Appeal from judgment of Court of Common Pleas, Trial Division, of Philadelphia County, Jan. T., 1949, No. 408, in case of Commonwealth v. Frank J. Papy, Jr.
Bernard L. Segal, for appellant.
James D. Crawford, Assistant District Attorney, with him Richard A. Sprague, First Assistant District Attorney, and Arlen Specter, District Attorney, for Commonwealth, appellee.
Bell, C. J., Jones, Cohen, Eagen, O'Brien, Roberts and Pomeroy, JJ. Opinion by Mr. Justice Jones. Mr. Justice Roberts concurs in the result.
On May 4, 1948, William H. Magee was struck three times on the head with a hammer, while in an apartment he was sharing with Austin Hudson and Frank J. Papy, Jr., and his wallet and overcoat were stolen. On May 9, 1948, Papy, the defendant-appellant, was apprehended and indicted for aggravated assault and battery and for robbery. The next day, Papy signed a statement confessing to the crime. The defendant entered
a plea of nolo contendere on July 14, 1948, and was sentenced to serve seven and a half to fifteen years.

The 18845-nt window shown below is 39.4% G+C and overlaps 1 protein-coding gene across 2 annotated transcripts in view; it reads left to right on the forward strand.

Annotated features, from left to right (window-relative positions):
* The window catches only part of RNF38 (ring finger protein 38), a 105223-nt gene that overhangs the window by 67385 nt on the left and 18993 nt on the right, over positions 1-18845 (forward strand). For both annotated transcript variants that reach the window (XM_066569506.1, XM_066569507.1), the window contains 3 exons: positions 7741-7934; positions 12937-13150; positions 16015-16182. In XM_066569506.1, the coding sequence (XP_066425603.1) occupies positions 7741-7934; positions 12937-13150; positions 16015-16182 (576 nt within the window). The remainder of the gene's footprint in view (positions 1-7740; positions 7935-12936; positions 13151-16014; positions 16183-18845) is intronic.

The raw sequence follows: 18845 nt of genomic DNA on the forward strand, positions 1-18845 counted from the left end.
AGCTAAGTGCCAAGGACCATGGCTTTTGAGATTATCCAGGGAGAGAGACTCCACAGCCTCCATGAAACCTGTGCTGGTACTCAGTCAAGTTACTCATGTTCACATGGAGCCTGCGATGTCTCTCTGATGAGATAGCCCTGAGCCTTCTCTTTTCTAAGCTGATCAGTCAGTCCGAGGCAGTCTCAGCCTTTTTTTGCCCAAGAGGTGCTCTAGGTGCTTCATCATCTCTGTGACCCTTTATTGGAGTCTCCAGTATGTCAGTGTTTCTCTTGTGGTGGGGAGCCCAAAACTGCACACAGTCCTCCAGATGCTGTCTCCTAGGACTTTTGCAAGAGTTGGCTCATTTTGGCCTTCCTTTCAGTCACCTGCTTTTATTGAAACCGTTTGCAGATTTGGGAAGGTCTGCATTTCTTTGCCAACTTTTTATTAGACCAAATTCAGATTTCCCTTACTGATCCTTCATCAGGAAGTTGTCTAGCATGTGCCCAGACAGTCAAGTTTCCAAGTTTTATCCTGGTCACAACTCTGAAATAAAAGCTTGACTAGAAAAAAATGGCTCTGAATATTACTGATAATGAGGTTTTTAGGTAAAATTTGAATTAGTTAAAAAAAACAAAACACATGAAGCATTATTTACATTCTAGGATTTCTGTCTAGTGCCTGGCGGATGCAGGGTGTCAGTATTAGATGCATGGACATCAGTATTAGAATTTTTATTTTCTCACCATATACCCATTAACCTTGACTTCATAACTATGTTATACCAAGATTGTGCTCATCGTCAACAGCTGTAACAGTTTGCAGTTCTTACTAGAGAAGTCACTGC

On November 25, 1948, Magee died as the result of the beating inflicted by Papy almost seven months earlier, and Papy was indicted for murder. In February, 1949, on the advice of two court-appointed counsel, Papy pleaded guilty to murder generally. After a hearing before a three-judge panel, the defendant was found guilty of first-degree murder and sentenced to life imprisonment.
In 1966, having made other unsuccessful attempts to overturn his conviction,*fn1 Papy filed a petition under the Post-Conviction Hearing Act*fn2 and was permitted to file post-trial motions nunc pro tunc. A hearing was held in December, 1968, before a three-judge panel, at which Papy was again represented by counsel. His motions in arrest of judgment and for a new trial were denied. The defendant has now appealed from the judgment of sentence.
We will first consider defendant's contention that his confession, which was presented to the court at his guilty-plea hearing in February, 1949, was constitutionally inadmissible. Papy argues that the confession was made involuntarily because he was given inadequate warnings,*fn3 and because the written statement did not fully record his oral statement.*fn4 The record is devoid of any evidence which might support either of
these claims. The argument is specifically refuted by the following passages ...